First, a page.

€ 2.4 million grant to develop virtual reality in rehabilitation

The field of virtual reality (VR) is growing rapidly across the globe. In healthcare, particularly in the rehabilitation sector, VR is still a very new development. For the last 80 years, the SintMaartenskliniekhas specialized in treating problems relating to posture and movement, and boasts its own rehabilitation department. The hospitalhas several years of experience with VR in the shape of the GRAIL walking simulator. The clinic is now set to head a European consortium of partners from industry, universities and rehabilitation clinics in developing new VR applications to help patients on their road to recovery.The consortium consists of:


  • SintMaartenskliniek (NL)
  • European Association forVirtual Reality and Augmented Reality (BE)
  • Mauritius Therapieklinik (DE)
  • Teesside University (UK)
  • Royal Free London NHS Trust (UK)
  • Université de Lille 1 - Sciences et Technologies (FR)
  • Games for Health Europe (NL)


In addition to their know-how, the consortium members will also provide a financial contribution, giving the VR4REHAB projecta budget of over € 4 million for the next three years.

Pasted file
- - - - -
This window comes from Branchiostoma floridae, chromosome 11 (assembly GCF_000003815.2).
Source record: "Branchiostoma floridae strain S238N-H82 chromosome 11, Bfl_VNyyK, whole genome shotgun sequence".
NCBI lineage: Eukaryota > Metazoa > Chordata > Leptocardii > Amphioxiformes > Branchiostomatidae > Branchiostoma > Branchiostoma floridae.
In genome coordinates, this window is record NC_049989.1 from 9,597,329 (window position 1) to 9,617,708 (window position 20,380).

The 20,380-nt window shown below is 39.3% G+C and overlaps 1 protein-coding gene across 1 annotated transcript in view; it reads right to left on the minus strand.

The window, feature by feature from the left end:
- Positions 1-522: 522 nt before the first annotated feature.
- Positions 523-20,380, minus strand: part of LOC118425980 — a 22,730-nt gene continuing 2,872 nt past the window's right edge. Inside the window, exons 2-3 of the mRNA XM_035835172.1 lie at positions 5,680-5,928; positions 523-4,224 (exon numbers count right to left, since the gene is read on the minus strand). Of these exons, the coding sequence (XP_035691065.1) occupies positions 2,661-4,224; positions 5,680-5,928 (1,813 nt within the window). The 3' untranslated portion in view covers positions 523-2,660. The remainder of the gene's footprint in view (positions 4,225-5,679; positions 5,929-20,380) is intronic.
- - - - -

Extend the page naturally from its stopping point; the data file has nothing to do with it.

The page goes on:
Sticking to therapy

Projectleader Remco Hoogendijk, also manager of innovation at the SintMaartenskliniek, not only expects VR4REHAB to improve rehabilitation programs for patients, but also thinks it will make them more enjoyable: “VR provides unlimited opportunities for making therapy enjoyable. We hope that this will encourage patients to stick to their rehab programs. Digital (VR) games, including sensors, enable us to measure what happens to patients while they practice. They also make it relatively simple to adjust the exercises to a patient’s individual needs. What’s more, they’re all compact and portable. At present, our patients practiceon the GRAIL walking simulator inthe clinic, which is a cumbersome piece of equipment;I’d like patients to be able to take GRAIL home with them in future.”



Various activities will be organized as part of the VR4REHAB projectover the next few years.They will challenge developers, knowledge institutes and rehabilitation clinics to develop VR rehabilitation tools that meet the requirements of both patients and therapists.At the same time, the project will monitor the effect that this VRtherapy has on patients. Hoogendijk: “The project could give rehabilitation clinics a huge boost in terms of treatment outcomes, while also creating chances for VR companies to penetrate a new market.”

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